Multifocal lenses: benefits and suitable candidates

Written by: Mr Scott Robbie
Edited by: Conor Lynch

Multifocal lenses can help a great deal when it comes to correcting age-related changes where the eye struggles to focus on objects at a close distance.


In our latest article, revered consultant ophthalmologist, Mr Scott Robbie, explains what multifocal lenses are, outlines the main benefits and disadvantages of having them inserted into the eye, and reveals who might and might not be suitable for multifocal lenses.

What are multifocal lenses?

Multifocal lenses are intraocular lenses, which means that they are designed to be put inside the eye to replace a patient’s natural lens, or, if the natural lens has become cloudy, replace what we call a cataract. If a patient has multifocal lenses, there are set zones which they can make use of to see an object in focus.


What are the main benefits of multifocal lenses?

They are designed to reduce a patient’s dependence on glasses. So, instead of having a single plane of focus, like a monofocal lens, these lenses are designed to take a packet of light, and divide it in such a way as to replicate the effects of accommodation (the ability to focus from distance to near when we are younger).


Depending on the lens, some of the light may be made available for distance, some for intermediate vision (looking at a computer screen for example), as well as some being made available for near vision, so that a patient can read unaided.


What are the main disadvantages of multifocal lenses?

We are only taking a packet of light (only a fine amount of light entering the eye), and dividing that light and splitting it so that different amounts (of light) are available for different distances. This reduces the amount of overall light available, for example, for distance vision and for intermediate vision, or indeed near.


Therefore, patients who have these kinds of lenses will experience some reduction in what’s called their contrast sensitivity, which is their ability to resolve, for example, different shades of grey when they’re reading. 


As a result, they may find that when they are in a dimly-lit restaurant (even though they have had multifocal lenses implanted), they still maybe need to get some glasses out to read the menu. These lenses can also generate a little bit more of haloes around lights and glare, which patients will be aware of, at least initially after having the lenses implanted.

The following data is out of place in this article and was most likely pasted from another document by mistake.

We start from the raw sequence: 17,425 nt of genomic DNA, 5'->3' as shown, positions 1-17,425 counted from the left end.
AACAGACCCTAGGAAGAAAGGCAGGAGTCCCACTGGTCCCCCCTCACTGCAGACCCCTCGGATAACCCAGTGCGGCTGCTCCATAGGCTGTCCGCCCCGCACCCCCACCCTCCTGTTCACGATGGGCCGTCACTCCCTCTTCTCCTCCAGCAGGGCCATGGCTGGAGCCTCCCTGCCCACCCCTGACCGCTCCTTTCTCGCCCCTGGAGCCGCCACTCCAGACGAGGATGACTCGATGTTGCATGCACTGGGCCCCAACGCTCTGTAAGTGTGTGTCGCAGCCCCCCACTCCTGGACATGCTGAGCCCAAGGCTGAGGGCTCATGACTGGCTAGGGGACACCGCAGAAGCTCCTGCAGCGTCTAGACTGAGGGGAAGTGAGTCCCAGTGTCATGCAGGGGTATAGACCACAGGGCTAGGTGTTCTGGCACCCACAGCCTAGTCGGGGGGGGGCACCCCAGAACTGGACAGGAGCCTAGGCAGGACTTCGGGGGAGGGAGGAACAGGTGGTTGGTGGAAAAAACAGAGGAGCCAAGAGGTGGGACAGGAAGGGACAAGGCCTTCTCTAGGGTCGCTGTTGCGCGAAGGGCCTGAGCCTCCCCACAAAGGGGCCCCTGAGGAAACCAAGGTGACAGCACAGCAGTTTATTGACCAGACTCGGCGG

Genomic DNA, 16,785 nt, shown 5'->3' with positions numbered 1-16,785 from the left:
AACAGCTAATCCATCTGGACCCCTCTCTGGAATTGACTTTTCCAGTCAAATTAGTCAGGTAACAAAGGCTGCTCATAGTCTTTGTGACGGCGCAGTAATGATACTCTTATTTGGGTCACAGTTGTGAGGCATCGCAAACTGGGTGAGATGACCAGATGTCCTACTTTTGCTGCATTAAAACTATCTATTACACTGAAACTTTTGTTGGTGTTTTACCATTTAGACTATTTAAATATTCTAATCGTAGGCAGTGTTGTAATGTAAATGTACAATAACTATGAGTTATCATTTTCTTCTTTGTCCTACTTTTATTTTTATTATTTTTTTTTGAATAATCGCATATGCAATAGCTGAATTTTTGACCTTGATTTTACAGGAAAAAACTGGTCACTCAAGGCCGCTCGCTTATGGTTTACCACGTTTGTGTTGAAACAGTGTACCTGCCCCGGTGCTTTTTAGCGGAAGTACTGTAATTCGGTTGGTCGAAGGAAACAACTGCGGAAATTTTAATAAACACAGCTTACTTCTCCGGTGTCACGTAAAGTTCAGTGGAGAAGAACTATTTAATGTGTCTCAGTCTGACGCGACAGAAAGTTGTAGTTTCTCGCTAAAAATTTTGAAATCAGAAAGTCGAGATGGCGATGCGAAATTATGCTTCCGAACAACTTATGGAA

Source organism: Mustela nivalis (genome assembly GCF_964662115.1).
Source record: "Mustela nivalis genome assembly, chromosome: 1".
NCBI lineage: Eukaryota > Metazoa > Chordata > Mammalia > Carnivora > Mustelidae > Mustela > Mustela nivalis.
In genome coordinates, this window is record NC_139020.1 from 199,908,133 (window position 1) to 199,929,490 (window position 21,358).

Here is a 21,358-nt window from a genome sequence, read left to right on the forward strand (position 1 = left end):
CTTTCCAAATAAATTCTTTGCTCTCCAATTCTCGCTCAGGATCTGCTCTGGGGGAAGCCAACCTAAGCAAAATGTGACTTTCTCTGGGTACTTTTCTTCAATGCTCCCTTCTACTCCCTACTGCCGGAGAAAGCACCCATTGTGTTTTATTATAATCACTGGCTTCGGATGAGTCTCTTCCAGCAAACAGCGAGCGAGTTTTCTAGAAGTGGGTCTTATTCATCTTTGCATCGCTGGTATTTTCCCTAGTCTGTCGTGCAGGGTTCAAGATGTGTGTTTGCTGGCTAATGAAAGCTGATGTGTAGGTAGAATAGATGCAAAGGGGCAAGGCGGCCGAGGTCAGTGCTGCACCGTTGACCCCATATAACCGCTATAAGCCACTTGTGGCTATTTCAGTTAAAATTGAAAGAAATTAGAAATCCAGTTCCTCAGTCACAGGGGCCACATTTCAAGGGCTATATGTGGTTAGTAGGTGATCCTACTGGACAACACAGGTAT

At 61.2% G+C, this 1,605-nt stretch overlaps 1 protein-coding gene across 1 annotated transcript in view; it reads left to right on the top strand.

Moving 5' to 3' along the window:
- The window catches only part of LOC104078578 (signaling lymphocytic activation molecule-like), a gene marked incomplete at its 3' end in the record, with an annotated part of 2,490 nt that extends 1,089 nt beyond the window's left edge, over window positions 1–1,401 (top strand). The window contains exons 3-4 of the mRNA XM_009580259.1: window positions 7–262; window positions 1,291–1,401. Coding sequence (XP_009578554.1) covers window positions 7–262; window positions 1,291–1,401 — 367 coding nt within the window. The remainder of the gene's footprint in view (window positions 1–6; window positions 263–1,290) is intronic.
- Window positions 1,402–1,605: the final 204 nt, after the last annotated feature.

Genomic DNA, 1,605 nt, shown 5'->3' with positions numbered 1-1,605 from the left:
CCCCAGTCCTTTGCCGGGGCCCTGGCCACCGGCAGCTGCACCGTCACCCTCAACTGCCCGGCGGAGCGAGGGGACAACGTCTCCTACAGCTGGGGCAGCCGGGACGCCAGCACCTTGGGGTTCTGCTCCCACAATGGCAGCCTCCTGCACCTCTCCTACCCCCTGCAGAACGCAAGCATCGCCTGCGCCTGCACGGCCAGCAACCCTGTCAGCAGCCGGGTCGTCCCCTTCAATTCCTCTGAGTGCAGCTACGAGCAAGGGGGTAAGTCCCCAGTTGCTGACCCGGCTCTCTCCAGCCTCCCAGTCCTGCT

Over time, however, these effects become less and less obvious as the brain gets used to the new way of seeing. This is referred to as neuroadaptation. As a consequence, the vast majority of patients do not find these drawbacks too unsettling.


Having said that, there are a minority of patients that do find them troubling, to the extent that they don’t tolerate these sorts of lenses, and may even ask to have them removed and replaced by a standard monofocal lens.


Who is the ideal candidate for multifocal lenses?

Not all patients are suitable candidates for these sorts of lenses. Multifocal lenses, generally speaking, tend to work best in patients who have a relaxed personality, who don’t focus so much on the various optical drawbacks of these lenses. 


Also, because these lenses are optically quite demanding, the optics of the eye cannot have too much irregularity nor too much scatter of light passing through the eye once, let’s say, a cataract has been removed.


Similarly, your surgeon must aim to eliminate any residual glasses prescription after the surgery. This may involve implanting a lens that reduces the amount of astigmatism (rugby ball shape as opposed to football shape) in the eye or managing this afterwards with a laser eye surgery procedure.


Some patients with dry eyes may not be such great candidates for multifocal lenses because any scattering of light caused by the unevenness of the tears coating the surface of the eye will aggravate the sense of glare or halo that the use of these lenses can generate. The retina also has to be in a healthy state so that the patient can deal with the images supplied.


How effective are multifocal lenses for helping eyesight?

Many patients get excellent results from these sorts of lenses. Full independence from glasses cannot be guaranteed, but for patients interested in having not only distance vision but also near vision as well, these lenses are a great choice.

What are the alternatives to multifocal lenses?

Whether or not patients decide to have multifocal lenses implanted really depends on their own visual needs, their hobbies, what they do for their work, whether they use computers or look at their phone a lot. All of these factors play a crucial role when patients are considering the various options for improving their eyesight.